Coming from dense, hectic London, landing in a home of their own in such a pretty spot, if way out in the tulies, must have felt like a quite magical turn of events, a dream suddenly come true. Home ownership was a rarity in England at that time – fewer than ten percent of the population enjoyed the status of owning their own home (AD King, The Bungalow: The Production Of A Global Culture, 1995). So sudden independence in a new house in pastoral countryside must have been a transformative experience. 

The Savages were lucky enough to land in Victoria at the apex of an economic boom, then affecting all North American cities - a time when demand for architects abounded even in a place as small as Victoria. Expectations of surging growth, on the Vancouver model, spread like wildfire, and speculation in land was rampant. However, within a year of occupying their new digs out in the back of beyond, the Savage's access to the benefits of growth and prosperity would evaporate, as an economic slump that dried up commissions arrived hand in hand with the advent of global warfare.
Part of the Savages’ grand good fortune must have been the sheer cheapness of suburban land on the distant periphery. Rural lands around cities, opened up by new transportation technologies like electric streetcar systems, were by then on offer to former renters who were looking (ie being enticed) to buy and build. And bungalows, echoing the Los Angeles experience with land assembly and tract building, were being marketed as affordable housing, which they actually were. “Why pay rent?” was the pointed question posed by the Los Angeles Investment Company on one of its many brochures, “when you can own your own home as cheaply as renting” its snappy response. 

Surrounded by gardens, intimately linking indoors and out-of-doors
Due to the expanding reach of trams and trains, which made building lots affordable, and the ready availability of cheap but top-quality wooden building materialsa newly arrived middle-class family could literally step off the boat into home ownership while paying no more for it than for rent in town. However it actually happened, the Savages set up house on a picturesque hillside overlooking a dairy farm and the blue waters of Portage Inlet, with distant views across the Juan de Fuca straits to the majestic Olympic mountains. And with no immediate neighbours, which was actually a selling point in those days!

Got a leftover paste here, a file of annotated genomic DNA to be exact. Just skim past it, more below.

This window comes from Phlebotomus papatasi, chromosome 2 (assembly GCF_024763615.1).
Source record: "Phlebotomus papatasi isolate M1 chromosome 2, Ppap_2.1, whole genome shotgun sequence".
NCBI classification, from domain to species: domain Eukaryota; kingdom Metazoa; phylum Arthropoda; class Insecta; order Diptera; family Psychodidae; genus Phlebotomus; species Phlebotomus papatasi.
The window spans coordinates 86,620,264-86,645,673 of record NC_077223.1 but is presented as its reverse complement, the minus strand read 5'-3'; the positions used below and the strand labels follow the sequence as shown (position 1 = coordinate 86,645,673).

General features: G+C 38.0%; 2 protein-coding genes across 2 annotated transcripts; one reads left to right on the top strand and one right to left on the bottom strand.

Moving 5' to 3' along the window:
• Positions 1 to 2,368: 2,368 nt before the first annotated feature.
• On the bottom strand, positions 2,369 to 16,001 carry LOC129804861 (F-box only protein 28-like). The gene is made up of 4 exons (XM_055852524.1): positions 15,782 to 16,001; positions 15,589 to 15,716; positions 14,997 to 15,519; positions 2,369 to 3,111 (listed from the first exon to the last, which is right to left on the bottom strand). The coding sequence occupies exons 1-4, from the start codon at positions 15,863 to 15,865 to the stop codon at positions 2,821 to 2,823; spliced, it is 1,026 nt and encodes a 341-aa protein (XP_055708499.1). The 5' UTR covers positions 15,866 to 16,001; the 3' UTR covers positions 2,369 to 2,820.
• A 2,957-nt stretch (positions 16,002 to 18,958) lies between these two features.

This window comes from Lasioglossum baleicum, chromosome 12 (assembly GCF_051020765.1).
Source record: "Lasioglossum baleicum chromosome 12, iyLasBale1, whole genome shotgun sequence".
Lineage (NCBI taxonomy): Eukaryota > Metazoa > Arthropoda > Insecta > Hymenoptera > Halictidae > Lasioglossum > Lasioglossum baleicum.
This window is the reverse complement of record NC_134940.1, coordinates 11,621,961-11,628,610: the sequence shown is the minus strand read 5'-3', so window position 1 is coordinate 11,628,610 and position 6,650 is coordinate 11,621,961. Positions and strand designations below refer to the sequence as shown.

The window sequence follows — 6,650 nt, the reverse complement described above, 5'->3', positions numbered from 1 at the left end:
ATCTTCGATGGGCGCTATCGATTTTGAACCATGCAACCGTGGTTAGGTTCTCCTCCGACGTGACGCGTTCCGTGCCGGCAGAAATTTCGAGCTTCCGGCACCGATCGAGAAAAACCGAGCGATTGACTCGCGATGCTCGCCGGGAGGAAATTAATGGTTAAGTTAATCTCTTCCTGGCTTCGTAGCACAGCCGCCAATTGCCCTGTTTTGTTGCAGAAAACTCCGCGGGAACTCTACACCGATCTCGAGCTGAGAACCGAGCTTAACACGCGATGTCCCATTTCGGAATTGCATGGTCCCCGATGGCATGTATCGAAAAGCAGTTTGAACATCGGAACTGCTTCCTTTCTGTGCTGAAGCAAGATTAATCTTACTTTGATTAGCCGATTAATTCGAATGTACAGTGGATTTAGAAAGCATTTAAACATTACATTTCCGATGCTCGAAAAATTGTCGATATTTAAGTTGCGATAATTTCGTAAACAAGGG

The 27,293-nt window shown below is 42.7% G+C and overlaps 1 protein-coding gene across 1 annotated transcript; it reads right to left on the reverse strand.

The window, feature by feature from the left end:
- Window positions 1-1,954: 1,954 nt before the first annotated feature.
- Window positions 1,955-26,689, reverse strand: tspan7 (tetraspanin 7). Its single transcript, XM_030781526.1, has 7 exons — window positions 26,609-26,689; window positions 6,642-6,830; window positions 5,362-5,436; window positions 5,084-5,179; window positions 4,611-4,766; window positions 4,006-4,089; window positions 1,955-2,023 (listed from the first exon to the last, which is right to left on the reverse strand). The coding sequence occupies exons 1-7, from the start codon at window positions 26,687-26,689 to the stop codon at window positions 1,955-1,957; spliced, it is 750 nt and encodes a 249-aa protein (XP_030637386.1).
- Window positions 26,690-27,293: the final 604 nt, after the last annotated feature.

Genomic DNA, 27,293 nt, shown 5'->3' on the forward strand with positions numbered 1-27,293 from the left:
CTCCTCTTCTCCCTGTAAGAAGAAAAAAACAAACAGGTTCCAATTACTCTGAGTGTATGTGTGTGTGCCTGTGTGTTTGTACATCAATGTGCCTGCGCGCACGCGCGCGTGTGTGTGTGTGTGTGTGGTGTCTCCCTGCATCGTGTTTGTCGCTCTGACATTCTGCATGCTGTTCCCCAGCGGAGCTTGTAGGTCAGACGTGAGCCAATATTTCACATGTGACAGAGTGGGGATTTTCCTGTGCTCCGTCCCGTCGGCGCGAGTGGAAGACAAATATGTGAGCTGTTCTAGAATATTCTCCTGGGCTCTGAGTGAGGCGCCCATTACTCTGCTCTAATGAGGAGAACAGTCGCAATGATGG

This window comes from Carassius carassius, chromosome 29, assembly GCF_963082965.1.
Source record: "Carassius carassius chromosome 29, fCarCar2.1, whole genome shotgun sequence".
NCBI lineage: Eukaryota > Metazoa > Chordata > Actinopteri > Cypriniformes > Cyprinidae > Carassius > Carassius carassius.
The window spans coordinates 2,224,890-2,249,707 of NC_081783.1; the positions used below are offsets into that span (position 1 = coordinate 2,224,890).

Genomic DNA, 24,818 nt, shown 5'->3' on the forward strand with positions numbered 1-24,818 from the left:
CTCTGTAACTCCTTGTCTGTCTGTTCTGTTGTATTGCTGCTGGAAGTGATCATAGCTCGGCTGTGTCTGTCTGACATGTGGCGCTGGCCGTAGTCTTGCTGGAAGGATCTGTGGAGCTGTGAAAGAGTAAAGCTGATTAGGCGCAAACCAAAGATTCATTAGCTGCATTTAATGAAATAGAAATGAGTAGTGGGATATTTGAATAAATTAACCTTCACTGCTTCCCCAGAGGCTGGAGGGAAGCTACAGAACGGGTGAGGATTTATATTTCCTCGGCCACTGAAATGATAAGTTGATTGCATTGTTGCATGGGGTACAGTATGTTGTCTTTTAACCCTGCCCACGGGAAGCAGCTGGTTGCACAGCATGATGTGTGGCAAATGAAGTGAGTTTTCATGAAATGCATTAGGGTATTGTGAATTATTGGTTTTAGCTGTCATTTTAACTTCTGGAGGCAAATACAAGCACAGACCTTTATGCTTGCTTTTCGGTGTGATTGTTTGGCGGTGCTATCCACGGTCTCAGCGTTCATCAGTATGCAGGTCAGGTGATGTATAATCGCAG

Fate, luck and timing landed the Savages on their upland parcel on the edge of an area known as Strawberry Vale, while skill, artistry and the magic of old growth timber (rendered dimensionally in Victoria mills) created the building. It was lucky too that the few owners prior to my buying the house in 1988, on a Friday afternoon in early March, hadn’t altered the footprint or ‘upgraded’ the look of the exterior. For the ensuing quarter century I’ve been stewarding this heritage resource, gradually correcting some errors of decor (1980s kitchen, Cubbon Home Centre bog with cultured marble countertop and shower tub sans shower, back porch with a wall summarily ripped out to accommodate overscale appliances, and damaged built-ins like the glazing/surround over the LR fireplace) while enjoying the many artistic features of a house skillfully contrived to be intimate with its setting.

Intimate with its surroundings in true arts-and-crafts style 

Houses built on rural lands subsequently overtaken by  development run the risk of further subdivision, an arbitrary process of infill gridding that typically takes no account of landscape features. Subdivision is exactly

Retaining wall for a two-house infill development - an 'engineered' solution leaving everything to be desired
what happened when the Savage bungalow (on its original half acre lot) passed to the next generation: the large holding was subdivided into three separate parcels, with two new houses settled onto what was once enjoyed as a single landscape. Fortunately these homes came to be built at the same scale as the original Savage homestead, so they don't visually encroach on the original dwelling and, as a result, now amicably share the landform they're all built on.

I sometimes try to visualize what it would have been like out here without a built-up neighbourhood around it. But I always end up thinking that it was a miracle that just enough land remained around the original homestead to retain the sense of a house placed relatively comfortably in a natural setting, a rare and unusual attribute in our more closely built suburbs. Many an historic house has had its entire landscape context filched from it by insensitive infill development. The Savage bungalow got lucky, again (thanks to daughter Joy and her husband Albert, who cared enough about 'the old place' she grew up in to see that it wasn't mangled by subdivision).

Vegetation helps heal an edge created by panhandling the original lot with a driveway

I feel very privileged to be on the verge of seeing this special building through its century year. I wish I could say that it will be fully restored to its original glory in time for the centennial party we intend to hold, but I know from experience that ‘fully restored’ is a moving target. In effect, with an older building like this, there will always be things to do, in order to meet William Morris's maxim of watchful stewardship and timely repair.
I hope to use Century Bungalow to share my experience with maintenance and restoration of an older wooden house, to place it in relation to the broader bungalow phenomenon in order to understand its character better, to inquire about the intentions of its designer and the influences swirling around and through him, and also to sing its many praises, all the while creating a record of its condition as it turns 100. All of which I hope will improve, however slightly, its prospects for survival as it embarks on its second century. And allow me to share it with all of you.

I hope you enjoy it – I have been for twenty-five years now!